This public ban on the broadcasting of all police activities to newspapers and residents was the result of a new state order from the Department of Justice telling all police to stop transmitting personal information (such as social security and drivers' license numbers) over the airwaves. The state department did not say that all police departments must encrypt but Police Chief Robert Jonsen chose that as one of the two suggested DOJ routes to follow. His other option was to keep on transmitting, but find other ways -- for example, having officers call in with their cell phones any personal information to the dispatch desk.
Such a major change in how the police department relays information to the press and public absolutely needs both the council and public input. Jonsen says this is an internal decision, but it's not. The radio transmissions are how most media outlets find out what is going on, what robberies have just occurred, or what fires or emergencies have happened. This is not about a journalist's need to know, it is about getting police activities out to the public so people will know what is going on in their city.
Yes, I am echoing the editorials in both the Weekly and the Daily Post on this topic, but police transparency is very important to me, and Palo Alto's Police Department is getting much too opaque. Not only did the public information officer slot disappear, but also newspapers are now told to send their questions online to the department and then they will be answered when police find the time to do so. Some local reporters have had to wait a couple of days to get an answer. And what about the follow-up questions journalists ask when talking with the police? Wait another couple of days? Reporters write stories when they happen, not days later.
There was also the move that when there is a conflict be tween two officers, the investigation of what happened should be handled by the city's HR Department, and not an outside police auditor, who has conducted such examinations for years. Once HR gets ahold of it, it becomes a "personnel" matter and seldomly will go public.
There are those who say Jonsen's new rule is a good one, because burglars and criminals may find out from the scanner that, for example, police are on their way to a bank robbery in progress. To them I say that yes, that could happen, but the system has worked fine since the transmissions started in the early 1940s, so we're not talking about a major problem. But keeping news from residents is a major issue.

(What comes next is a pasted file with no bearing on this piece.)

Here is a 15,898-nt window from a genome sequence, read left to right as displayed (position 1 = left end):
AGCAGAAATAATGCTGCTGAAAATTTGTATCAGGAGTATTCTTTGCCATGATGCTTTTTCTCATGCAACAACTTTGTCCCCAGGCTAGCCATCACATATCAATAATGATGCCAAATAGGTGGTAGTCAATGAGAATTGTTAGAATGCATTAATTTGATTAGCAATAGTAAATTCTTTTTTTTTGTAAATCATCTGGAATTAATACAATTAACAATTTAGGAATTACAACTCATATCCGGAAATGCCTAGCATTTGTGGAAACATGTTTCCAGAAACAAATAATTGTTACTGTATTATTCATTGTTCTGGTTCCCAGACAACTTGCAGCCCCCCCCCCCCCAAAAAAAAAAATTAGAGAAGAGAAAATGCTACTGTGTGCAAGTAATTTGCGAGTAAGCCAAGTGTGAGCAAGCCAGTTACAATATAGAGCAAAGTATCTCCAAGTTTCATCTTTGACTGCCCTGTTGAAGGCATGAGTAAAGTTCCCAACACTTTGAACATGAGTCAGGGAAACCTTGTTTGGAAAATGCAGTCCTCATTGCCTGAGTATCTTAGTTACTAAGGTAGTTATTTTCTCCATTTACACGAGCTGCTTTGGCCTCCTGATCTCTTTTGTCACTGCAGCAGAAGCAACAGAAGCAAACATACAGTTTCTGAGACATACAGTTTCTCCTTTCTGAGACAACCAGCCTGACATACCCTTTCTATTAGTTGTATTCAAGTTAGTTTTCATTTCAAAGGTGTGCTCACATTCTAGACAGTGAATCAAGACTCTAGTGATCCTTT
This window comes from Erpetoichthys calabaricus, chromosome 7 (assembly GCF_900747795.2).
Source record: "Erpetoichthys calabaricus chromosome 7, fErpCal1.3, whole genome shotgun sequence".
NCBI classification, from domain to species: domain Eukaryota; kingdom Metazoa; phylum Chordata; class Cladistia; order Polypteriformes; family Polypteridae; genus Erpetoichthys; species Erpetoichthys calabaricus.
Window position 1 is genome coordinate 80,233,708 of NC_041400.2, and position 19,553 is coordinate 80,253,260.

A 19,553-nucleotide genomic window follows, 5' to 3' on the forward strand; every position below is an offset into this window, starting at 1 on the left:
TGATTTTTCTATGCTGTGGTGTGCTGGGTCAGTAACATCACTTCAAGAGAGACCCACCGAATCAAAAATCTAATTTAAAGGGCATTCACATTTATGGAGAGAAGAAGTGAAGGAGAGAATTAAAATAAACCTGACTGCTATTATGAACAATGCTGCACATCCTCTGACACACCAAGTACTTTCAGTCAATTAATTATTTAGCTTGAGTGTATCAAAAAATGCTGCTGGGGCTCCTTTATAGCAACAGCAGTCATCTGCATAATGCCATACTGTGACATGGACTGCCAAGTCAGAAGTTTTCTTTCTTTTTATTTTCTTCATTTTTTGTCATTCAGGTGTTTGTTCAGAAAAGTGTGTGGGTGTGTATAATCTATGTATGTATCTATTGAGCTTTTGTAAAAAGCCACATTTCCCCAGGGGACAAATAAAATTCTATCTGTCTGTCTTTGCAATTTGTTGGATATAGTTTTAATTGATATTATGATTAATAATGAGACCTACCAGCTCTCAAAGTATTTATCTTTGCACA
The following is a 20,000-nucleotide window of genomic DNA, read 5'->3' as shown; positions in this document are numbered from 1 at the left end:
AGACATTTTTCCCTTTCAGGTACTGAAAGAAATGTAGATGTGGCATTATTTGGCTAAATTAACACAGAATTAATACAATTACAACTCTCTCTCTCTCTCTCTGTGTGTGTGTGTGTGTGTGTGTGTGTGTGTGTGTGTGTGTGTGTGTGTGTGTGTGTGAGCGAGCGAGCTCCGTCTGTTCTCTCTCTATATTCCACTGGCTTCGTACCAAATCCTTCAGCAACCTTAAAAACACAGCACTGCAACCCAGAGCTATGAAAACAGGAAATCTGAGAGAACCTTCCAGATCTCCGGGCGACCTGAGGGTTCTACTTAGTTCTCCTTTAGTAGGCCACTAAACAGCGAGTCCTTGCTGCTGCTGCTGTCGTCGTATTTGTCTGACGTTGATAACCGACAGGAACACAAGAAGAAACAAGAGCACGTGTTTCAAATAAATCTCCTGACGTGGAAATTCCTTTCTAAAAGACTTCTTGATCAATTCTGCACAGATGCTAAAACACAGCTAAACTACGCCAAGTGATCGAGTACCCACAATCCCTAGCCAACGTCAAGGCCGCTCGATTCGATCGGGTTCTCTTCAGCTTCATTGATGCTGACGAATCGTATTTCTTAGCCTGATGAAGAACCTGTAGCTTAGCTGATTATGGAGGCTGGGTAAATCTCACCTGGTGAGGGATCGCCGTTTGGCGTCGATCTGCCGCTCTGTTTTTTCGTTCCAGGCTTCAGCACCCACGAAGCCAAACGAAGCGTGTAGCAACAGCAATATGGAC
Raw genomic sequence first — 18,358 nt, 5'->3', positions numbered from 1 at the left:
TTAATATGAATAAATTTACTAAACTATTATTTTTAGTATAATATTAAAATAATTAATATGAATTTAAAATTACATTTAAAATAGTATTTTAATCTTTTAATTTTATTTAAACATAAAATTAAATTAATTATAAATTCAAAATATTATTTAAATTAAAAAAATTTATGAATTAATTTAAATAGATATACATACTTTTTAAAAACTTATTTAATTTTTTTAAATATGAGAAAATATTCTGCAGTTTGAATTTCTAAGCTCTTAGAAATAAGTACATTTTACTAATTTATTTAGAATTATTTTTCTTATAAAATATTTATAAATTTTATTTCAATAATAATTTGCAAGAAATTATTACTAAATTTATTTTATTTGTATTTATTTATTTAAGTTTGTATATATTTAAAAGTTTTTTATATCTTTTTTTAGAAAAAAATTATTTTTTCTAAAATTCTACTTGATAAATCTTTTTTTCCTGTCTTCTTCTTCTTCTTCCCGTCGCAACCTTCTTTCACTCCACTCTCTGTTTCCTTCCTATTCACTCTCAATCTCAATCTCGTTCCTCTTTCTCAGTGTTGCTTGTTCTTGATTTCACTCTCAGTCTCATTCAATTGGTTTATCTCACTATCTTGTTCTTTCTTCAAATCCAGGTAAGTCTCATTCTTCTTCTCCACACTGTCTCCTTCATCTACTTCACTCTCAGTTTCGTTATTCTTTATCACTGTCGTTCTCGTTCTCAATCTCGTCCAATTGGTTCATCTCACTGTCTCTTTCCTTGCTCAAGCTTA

What the police department did is overkill. In order to protect private information about an individual who may have been arrested, the department decided to get rid of all broadcasting -- not find ways to omit the personal information. It's akin to police saying they've had two accidents on a given road, so therefore all traffic has to be banned -- to protect public safety. Or, because two stores on this block have been robbed twice, the solution is to close the stores.
Mayor Tom DuBois and Vice Mayor Pat Burt met with City Manager Ed Shikada and Jonsen late last week and the council will now discuss the issue -- but in late February. Why wait so long? And will Jonsen's new regulations be enforced until the council discusses the ruling and takes action?
One of the police statements did indicate that in the case of an emergency, the public would be informed. But that sounds to me like the police are deciding what an emergency is. If a policeman shot and killed an unarmed man, is that an emergency -- or an embarrassment to the police? Certainly the police department doesn't want to admit it made a mistake, so maybe they will decide it's not an emergency and doesn't have to be reported. Maybe reporters won't even find out about it.
We should all be concerned about this issue, because it's important for our country that we. the people, keep a public eye on the government, including our local government and its police department.